If you are trying to keep your blood pressure from rising, I suggest you skip today’s blog. The contents are unsettling, to say the least. In “Transmitting HIV Is a Crime in Most States. Is HCV Next?” by Sony Salzman (Medpage Today, April 22, 2018), I read about attempts to criminalize viral hepatitis.  

Salzman reports that some states are trying to expand or pass laws making it illegal for people with hepatitis B or C to have sex without their partner’s knowledge of the individual’s viral hepatitis status. The law stands even if a condom is used. In short, in the eyes of the law, bodily fluids many be a deadly weapon if you have an infectious disease. According to Salzman, at least 12 states criminalize viral hepatitis; doctors could be compelled to testify against their own patients.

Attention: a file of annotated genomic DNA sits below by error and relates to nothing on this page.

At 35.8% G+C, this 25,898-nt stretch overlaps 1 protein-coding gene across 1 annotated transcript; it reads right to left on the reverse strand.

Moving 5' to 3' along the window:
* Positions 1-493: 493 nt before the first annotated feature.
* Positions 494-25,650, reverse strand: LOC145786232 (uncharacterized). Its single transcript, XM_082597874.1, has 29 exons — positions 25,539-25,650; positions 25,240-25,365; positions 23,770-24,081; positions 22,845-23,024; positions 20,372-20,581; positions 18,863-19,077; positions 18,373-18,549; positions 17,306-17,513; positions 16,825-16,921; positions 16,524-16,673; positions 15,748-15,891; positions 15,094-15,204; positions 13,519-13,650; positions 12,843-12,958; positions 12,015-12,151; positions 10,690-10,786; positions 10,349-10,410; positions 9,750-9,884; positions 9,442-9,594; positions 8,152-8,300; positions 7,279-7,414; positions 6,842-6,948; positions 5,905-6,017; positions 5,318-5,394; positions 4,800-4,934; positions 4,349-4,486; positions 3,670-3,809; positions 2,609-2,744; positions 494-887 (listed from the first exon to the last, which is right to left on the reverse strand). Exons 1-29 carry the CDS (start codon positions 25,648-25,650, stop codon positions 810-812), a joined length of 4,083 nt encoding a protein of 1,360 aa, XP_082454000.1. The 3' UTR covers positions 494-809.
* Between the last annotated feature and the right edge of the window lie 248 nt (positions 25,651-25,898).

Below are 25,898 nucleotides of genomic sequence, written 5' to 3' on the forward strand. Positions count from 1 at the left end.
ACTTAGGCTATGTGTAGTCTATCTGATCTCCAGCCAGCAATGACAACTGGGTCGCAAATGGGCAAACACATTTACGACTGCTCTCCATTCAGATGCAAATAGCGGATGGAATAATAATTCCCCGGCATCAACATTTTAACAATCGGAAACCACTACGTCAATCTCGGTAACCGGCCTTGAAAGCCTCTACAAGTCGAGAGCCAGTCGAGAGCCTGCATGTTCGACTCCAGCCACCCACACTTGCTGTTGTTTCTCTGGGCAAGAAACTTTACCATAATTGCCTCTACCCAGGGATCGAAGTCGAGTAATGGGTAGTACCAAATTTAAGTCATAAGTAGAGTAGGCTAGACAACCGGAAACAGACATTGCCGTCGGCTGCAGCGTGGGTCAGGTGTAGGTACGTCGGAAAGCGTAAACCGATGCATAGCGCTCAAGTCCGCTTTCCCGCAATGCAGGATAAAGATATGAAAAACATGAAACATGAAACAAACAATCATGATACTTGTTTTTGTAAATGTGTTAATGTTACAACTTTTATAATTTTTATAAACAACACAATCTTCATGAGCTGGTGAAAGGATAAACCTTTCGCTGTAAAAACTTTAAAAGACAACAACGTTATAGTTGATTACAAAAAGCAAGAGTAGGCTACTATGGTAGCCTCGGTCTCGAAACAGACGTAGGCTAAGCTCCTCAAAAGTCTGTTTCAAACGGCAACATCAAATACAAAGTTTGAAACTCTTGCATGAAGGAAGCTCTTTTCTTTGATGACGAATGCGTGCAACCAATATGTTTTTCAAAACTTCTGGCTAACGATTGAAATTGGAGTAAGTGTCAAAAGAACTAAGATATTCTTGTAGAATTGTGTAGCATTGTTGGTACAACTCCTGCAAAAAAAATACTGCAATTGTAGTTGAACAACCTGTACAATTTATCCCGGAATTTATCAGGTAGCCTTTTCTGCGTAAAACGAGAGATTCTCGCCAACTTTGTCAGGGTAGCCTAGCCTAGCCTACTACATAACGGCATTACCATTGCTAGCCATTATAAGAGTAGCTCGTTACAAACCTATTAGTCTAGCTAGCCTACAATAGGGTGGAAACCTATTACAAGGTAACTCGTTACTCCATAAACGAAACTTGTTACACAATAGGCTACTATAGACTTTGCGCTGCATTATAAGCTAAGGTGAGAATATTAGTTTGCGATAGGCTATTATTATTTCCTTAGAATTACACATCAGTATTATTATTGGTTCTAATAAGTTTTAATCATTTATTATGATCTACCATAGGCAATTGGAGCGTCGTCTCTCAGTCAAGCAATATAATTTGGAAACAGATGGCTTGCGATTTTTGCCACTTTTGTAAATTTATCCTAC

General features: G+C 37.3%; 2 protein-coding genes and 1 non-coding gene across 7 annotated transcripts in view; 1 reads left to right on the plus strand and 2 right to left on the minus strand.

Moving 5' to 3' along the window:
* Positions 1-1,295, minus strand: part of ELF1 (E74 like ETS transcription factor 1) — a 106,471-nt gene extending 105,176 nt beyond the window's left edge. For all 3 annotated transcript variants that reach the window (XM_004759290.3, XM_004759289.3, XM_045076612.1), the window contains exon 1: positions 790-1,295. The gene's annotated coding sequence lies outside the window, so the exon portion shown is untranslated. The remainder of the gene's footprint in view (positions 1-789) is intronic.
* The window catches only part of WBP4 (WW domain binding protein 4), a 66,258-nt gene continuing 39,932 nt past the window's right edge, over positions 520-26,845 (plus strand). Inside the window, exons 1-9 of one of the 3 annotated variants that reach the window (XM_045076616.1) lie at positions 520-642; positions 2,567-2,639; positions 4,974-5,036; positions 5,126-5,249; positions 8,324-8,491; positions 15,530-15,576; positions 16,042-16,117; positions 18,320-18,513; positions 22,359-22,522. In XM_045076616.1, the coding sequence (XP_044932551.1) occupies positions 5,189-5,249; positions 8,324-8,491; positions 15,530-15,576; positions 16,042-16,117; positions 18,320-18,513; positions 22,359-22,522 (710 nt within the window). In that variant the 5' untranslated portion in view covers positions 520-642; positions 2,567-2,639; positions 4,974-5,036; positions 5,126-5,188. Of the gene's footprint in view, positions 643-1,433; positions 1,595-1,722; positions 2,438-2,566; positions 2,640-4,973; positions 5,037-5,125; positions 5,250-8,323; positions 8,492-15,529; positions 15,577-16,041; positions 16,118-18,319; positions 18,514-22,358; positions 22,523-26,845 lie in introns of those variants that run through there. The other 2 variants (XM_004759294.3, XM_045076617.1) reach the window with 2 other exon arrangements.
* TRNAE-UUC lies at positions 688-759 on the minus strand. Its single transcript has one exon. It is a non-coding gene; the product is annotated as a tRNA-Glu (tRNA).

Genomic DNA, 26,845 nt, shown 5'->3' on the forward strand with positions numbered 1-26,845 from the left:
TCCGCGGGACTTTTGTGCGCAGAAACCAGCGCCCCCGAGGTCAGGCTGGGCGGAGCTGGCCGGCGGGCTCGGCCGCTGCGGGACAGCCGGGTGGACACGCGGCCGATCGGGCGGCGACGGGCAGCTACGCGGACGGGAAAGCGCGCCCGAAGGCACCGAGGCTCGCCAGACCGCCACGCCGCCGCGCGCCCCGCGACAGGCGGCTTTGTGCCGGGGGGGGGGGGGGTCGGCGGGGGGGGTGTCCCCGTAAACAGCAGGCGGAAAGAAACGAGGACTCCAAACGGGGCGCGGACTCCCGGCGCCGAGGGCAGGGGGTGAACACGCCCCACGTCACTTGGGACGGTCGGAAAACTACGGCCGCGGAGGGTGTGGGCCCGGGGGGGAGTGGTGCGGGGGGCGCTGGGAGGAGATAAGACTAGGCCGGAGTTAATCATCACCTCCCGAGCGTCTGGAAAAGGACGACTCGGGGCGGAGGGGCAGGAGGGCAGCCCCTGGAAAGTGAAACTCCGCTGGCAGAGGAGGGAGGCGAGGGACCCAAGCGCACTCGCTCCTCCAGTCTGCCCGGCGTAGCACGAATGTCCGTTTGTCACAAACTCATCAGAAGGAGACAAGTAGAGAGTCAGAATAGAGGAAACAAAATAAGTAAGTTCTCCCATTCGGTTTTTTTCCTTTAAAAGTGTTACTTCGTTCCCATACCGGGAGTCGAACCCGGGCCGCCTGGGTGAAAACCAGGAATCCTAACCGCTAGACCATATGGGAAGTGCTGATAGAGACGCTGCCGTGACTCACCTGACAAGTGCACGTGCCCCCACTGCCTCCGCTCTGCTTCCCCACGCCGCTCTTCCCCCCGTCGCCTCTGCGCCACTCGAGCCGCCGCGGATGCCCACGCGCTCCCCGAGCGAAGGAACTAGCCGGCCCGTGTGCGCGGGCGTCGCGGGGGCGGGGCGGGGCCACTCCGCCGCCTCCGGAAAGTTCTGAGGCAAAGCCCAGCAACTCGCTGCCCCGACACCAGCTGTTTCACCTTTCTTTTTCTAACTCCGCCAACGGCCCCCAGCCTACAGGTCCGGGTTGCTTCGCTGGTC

Criminalization of diseases is not a new thing; it stretches back to early biblical ages. In modern times, the most recent precedence criminalizing a disease occurred during the darkest days of HIV and AIDS-related tragedies. We continue to punish people with diseases. Prisons are filled with people with untreated mental illness and addictions.

It’s time to act. We need to increase awareness about the issues surrounding viral hepatitis. Tomorrow is the beginning of Hepatitis Awareness Month. We focus on increasing public awareness about viral hepatitis in the United States for the entire month of May. Stay tuned to my blog, Hep and other hepatitis-related organizations to find out what you can do. Together, we can make a difference.

I’d love to hear what you are doing for Hepatitis Awareness Month. Please send comments.